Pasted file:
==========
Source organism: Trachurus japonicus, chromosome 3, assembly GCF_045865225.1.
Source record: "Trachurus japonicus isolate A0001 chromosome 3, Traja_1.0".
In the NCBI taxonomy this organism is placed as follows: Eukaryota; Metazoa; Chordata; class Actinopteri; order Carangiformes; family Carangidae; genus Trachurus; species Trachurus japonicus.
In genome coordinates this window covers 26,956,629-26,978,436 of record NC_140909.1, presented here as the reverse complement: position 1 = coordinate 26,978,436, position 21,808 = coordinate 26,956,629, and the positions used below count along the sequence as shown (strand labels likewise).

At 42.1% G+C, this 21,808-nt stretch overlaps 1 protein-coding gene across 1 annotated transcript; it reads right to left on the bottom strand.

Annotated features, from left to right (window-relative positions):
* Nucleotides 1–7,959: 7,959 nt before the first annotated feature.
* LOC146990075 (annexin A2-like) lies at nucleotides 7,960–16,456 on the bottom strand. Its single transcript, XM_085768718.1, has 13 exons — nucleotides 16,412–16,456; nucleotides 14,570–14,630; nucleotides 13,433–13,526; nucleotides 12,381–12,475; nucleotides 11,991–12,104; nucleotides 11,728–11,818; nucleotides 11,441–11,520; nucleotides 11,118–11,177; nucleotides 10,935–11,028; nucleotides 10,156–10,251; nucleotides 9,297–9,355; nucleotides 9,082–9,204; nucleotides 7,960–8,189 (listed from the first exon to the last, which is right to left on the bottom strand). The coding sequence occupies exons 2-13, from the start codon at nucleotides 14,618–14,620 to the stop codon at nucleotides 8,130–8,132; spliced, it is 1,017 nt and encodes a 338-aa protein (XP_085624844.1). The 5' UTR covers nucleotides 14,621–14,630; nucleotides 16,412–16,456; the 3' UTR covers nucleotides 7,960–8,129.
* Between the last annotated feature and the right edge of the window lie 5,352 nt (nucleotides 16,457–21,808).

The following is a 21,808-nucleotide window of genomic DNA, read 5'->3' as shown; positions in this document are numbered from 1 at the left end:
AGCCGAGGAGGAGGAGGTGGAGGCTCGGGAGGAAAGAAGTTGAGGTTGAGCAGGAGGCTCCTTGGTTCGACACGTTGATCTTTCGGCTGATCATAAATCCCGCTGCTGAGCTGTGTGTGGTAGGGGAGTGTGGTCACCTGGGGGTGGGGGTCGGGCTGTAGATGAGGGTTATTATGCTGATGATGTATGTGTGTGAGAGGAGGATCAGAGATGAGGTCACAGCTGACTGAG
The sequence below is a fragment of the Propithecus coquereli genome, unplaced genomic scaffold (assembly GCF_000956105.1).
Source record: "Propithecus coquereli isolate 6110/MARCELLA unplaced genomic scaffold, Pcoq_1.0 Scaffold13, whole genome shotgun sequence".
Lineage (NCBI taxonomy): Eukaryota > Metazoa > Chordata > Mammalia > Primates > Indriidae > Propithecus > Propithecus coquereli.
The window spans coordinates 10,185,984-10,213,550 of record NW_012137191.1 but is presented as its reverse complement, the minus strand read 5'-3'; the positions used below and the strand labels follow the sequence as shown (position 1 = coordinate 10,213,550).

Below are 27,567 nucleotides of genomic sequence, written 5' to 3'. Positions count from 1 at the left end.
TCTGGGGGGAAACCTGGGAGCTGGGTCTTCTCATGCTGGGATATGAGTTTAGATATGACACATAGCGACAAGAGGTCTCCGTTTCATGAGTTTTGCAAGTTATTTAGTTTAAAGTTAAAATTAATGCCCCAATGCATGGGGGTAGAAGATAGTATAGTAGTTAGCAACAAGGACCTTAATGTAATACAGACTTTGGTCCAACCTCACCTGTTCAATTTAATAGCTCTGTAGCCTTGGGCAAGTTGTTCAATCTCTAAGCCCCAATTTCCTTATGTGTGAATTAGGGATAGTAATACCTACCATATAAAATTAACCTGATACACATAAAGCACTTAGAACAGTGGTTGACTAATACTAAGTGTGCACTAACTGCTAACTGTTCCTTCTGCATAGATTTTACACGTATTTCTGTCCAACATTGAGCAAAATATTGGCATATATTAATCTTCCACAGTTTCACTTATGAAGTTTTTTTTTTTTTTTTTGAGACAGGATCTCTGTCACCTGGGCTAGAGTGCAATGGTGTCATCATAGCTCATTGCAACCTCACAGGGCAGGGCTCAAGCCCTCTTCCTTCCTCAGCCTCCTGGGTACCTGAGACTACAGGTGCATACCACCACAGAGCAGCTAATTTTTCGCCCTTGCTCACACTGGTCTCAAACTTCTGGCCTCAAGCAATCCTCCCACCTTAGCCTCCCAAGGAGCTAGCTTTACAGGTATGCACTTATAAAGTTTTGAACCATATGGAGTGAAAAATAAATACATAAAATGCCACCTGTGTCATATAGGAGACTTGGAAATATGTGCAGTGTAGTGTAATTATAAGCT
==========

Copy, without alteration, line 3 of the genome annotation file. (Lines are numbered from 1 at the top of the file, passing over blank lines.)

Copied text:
In the NCBI taxonomy this organism is placed as follows: Eukaryota; Metazoa; Chordata; class Actinopteri; order Carangiformes; family Carangidae; genus Trachurus; species Trachurus japonicus.